Drama Over Baby Names? Avoid the Most Common Conflicts

Yes, you can dodge a tug-of-war over your top choice baby names.

Thinking of baby names CorbisImages.com

Parents-to-be tend to follow one of two strategies when it comes to revealing baby names before Junior's debut: swiftly announcing their pick to "claim" it or guarding it as a secret for fear that another mama might pilfer the idea. Unfortunately, neither guarantees your babe will be the only Marley on the block. We asked Baby Name Wizard Laura Wattenberg how to handle the common sources of name-heist drama.

Baby Name Nabber: YOUR CO-WORKER

After spending months debating the possibilities with your partner, you've finally settled on the perfect name (woot!) when another preggo in your office announces that she's picked the same one (ugh!). Before you resolve to find a new No.1, "ask yourself if this person is really part of your life long-term," Wattenberg says. If so, talk to her as early as possible and say something like: "You won't believe this, but we'd already picked that name for our baby, too!" You may not be able to broach it in person if your colleague is on maternity leave; gauge if an email or phone call is in order. But if you're fairly certain the two of you won't be in touch in five years, forgo the convo and order that Anson sign for the nursery. Sure, it might feel like a bit of the thunder has been taken away from your reveal, but in the end, it's more important to bestow a name you love than a name no one has thought of, right? Right.

Baby Name Nabber: A FAMILY MEMBER

Even if you live across the country from your nearest and dearest, you and your cousin could independently dream up EvaLynn or another thought-it-was-original name. "Many people are drawn to the same styles and trends," Wattenberg says. If you discover a far-flung relative is gunning for the same name as you, but you rarely see each other face-to-face, try looking at the shared autograph as a point of bonding for your future tots. Family namesakes can create a murkier situation. For instance, what if your brother is a IV or V and has no sons, but you want to give his name to your little guy? Ask, says Wattenberg, who notes that people are remarkably hesitant to have the convo. Just go in knowing whether you're requesting his blessing—in which case, you should be willing to walk away from the name—or simply offering a considerate heads-up. "The worst thing you can do is ask for permission, be denied and do it anyway," she says.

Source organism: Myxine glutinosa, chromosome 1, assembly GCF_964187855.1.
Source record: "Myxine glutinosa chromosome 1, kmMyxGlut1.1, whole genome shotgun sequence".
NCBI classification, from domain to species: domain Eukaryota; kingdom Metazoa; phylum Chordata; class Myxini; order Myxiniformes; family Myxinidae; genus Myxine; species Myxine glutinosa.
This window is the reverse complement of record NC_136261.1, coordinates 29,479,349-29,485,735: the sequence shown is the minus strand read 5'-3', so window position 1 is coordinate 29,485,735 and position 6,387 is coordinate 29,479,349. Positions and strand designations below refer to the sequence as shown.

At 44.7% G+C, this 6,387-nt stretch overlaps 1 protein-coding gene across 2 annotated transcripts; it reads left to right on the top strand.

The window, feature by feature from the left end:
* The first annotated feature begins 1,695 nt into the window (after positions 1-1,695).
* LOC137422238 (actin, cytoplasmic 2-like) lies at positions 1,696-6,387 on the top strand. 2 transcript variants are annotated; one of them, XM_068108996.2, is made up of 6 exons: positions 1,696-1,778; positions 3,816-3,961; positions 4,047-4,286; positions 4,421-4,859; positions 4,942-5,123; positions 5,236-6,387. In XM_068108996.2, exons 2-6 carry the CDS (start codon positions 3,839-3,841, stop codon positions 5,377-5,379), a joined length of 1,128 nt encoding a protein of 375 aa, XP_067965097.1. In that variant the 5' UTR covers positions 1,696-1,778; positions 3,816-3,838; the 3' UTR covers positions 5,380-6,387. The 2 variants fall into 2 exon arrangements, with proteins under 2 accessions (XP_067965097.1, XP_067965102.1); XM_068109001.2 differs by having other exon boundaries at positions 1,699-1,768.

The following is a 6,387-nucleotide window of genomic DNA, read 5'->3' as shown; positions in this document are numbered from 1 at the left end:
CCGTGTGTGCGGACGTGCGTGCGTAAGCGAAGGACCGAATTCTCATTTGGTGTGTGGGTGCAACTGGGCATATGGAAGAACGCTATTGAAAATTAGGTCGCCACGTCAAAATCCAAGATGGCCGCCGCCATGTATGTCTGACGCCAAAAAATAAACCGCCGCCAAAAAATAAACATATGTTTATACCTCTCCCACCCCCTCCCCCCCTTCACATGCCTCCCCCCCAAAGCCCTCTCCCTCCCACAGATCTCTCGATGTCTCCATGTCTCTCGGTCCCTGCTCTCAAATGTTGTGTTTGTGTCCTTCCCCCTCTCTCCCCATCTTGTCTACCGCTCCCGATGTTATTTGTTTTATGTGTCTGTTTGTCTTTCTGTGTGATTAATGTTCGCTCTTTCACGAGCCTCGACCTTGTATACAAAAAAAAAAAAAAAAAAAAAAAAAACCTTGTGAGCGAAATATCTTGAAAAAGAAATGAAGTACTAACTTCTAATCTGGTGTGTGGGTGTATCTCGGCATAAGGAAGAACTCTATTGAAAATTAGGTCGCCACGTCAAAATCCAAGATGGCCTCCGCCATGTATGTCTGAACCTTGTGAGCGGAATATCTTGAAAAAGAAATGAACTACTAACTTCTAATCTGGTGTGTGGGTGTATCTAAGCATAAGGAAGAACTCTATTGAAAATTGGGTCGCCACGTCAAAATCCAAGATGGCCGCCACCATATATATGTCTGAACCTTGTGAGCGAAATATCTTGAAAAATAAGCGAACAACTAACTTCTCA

Baby Name Nabber: A FRIEND

Your BFF has her heart set on Deacon, her Gramp's name—aaaand so do you. Now what? You guessed it: time to talk. The same rules apply here as with your family: figure out your intention first. If you don't plan to back down, you'll have to weigh the consequences of her irritation with how strongly you feel about the name. "Make it clear you're bringing it up because you care about her feelings," Wattenberg says. "Explain that you know how important names are and tell her why this one means so much to you." Hopefully, she'll realize that Deacon isn't just your fave character on Nashville—it's also what you dubbed every male fish, doll and Tamagotchi you had growing up.

Baby Name Nabber: YOUR PET

Yep, you read that right. Over the past several years, Wattenberg has fielded countless questions from expectant women who've accidentally scooped themselves by calling their dog or cat by the name they'd hoped to use for their then-way-future offspring. "We're giving our pets more human names these days, so women end up naming a pet at age 22, not thinking they want a baby in the next seven years, but the animal is still in the picture when they get pregnant," Wattenberg says. The baby takes precedence, so your best option is to laugh it off and share the love. As long as you give the right dinner to the right Riley, they'll both be happy.

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